Choir won’t change its tune

The Philly Complaint Choir whines, moans and harmonizes at First Person Arts.

Phil Gramm, former Texas senator and Sen. John McCain’s senior economic adviser, once declared the American public to be a “nation of whiners.” While a gross, thoughtless sentiment, it couldn’t be more apropos of a certain choir of complainers who have recently made their Philly debut.

Despite its reputation for grumpiness, the Complaint Choir didn’t originate in Philly. It began in Finland, where a phrase literally translates to ‘complaint choir’ (Courtesy Philly Complaint Choir).

As the opening act to First Person Arts, an annual festival dedicated to documentary and memoir-styled art, the Complaint Choir aspires to create a veritable sensation in Philly from what has become a worldwide phenomenon.

The idea of a complaint choir actually originated overseas.

Two Finnish artists conceived it in 2005. There happens to be a phrase in Finnish that literally translates to “complaint choir,” or the unruly debate among friends and people.

Shelley Spector, artist, curator and teacher, first pitched the idea of a Philly Complaint Choir. She did so after taking a trip with FPA administrative coordinator Nicholas Forrest to New York City, where they attended a presentation of complaint choirs from around the world.

“After seeing the presentation in New York, we decided that it was high time that Philly had its own complaint choir,” Forrest said.

Considering the city’s notoriety for its tenacious citizenry and universal disdain toward the Philadelphia Parking Authority, Spector and Forrest couldn’t be more right.

The Philly Complaint Choir’s inception was highly organized – unlike other choirs that have been more spontaneous.

“We had T-shirts that said ‘Complaint Collector,’ and we had clipboards. We just went up to people and asked them if they had time to complain about stuff. And the complaints usually range from very serious to very hilarious,” Forrest said. “I think the thing about Complaint Choir is that since it is a universal thing, they can have that range from the mundane to the serious and still everyone can relate.”
While the complaints are usually specific to each city, Evan Solot, the composer for the Philly Complaint Choir, sought to encompass nationally felt grievances as well.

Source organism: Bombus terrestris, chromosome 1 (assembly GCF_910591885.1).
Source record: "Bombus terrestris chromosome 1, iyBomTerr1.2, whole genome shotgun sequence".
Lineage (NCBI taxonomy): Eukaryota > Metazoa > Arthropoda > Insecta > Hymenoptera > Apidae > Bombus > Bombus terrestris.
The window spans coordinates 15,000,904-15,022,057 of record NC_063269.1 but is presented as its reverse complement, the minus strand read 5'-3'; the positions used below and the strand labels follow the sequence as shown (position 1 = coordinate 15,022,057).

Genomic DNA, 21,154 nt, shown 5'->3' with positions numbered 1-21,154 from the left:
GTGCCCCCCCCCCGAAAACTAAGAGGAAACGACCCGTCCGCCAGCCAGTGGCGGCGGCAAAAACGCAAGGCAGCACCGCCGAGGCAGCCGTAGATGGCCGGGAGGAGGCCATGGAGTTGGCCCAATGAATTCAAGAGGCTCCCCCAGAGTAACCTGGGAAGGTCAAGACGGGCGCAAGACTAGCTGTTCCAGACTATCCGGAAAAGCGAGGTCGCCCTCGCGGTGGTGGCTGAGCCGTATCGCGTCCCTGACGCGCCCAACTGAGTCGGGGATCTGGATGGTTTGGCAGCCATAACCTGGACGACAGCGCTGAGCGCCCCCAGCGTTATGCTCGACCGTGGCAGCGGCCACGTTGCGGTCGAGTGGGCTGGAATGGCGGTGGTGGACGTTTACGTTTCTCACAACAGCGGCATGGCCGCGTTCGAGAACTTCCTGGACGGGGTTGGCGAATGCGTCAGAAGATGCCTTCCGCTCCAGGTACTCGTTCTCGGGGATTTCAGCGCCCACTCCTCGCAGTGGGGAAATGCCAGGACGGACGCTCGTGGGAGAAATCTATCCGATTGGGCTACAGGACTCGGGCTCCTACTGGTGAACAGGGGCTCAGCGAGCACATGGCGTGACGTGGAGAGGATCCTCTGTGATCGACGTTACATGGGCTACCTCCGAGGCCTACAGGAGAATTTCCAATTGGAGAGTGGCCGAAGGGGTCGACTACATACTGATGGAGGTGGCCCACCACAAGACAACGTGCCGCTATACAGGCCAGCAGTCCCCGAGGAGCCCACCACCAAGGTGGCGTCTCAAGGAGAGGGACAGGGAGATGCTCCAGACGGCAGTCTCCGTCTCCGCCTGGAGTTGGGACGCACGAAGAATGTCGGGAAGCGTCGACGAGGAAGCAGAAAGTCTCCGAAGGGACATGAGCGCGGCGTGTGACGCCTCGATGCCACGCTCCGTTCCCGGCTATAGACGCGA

The lyrics swing between crass street grumbles to stern expressions of political angst and economic strife. The opening stanza pretty much sums it up:

“The government does not believe in global warming. My unemployed roommate just smokes pot all day. The maintenance man will not take my phone calls. I wish I had time to complain.”

“I think the Philly Complaint Choir, now more than ever, is relevant, considering all the turmoil with the [election] and the eminent success of the Phillies. People are hyped and complaining more than ever,” Forrest said. “And no matter what is the outcome of either of those things, people will have a complaint choir to go to hear their grievances sung aloud.”

Forrest and the rest of the FPA staff didn’t expect so many participants to come forward and sing in the choir. At first, only 20 people showed up, but now, the choir is 70 members strong.

“And a big part of the complaint choir is that you don’t need any singing experience prior,” Forrest said. “The music is folksy, so nothing’s really complicated. And it’s just fun, accessible lyrics and melodies that they can be enjoyed by anyone.”

Forrest likened unions used to rally the working class with their own brand of rabble-rousing ballads to the Philly Complaint Choir. While counteracting unfair working conditions and paltry pay were the aim of union songs, the complaint choir seeks to unite people under the banner of workday gripes.

Aaron Stella can be reached at

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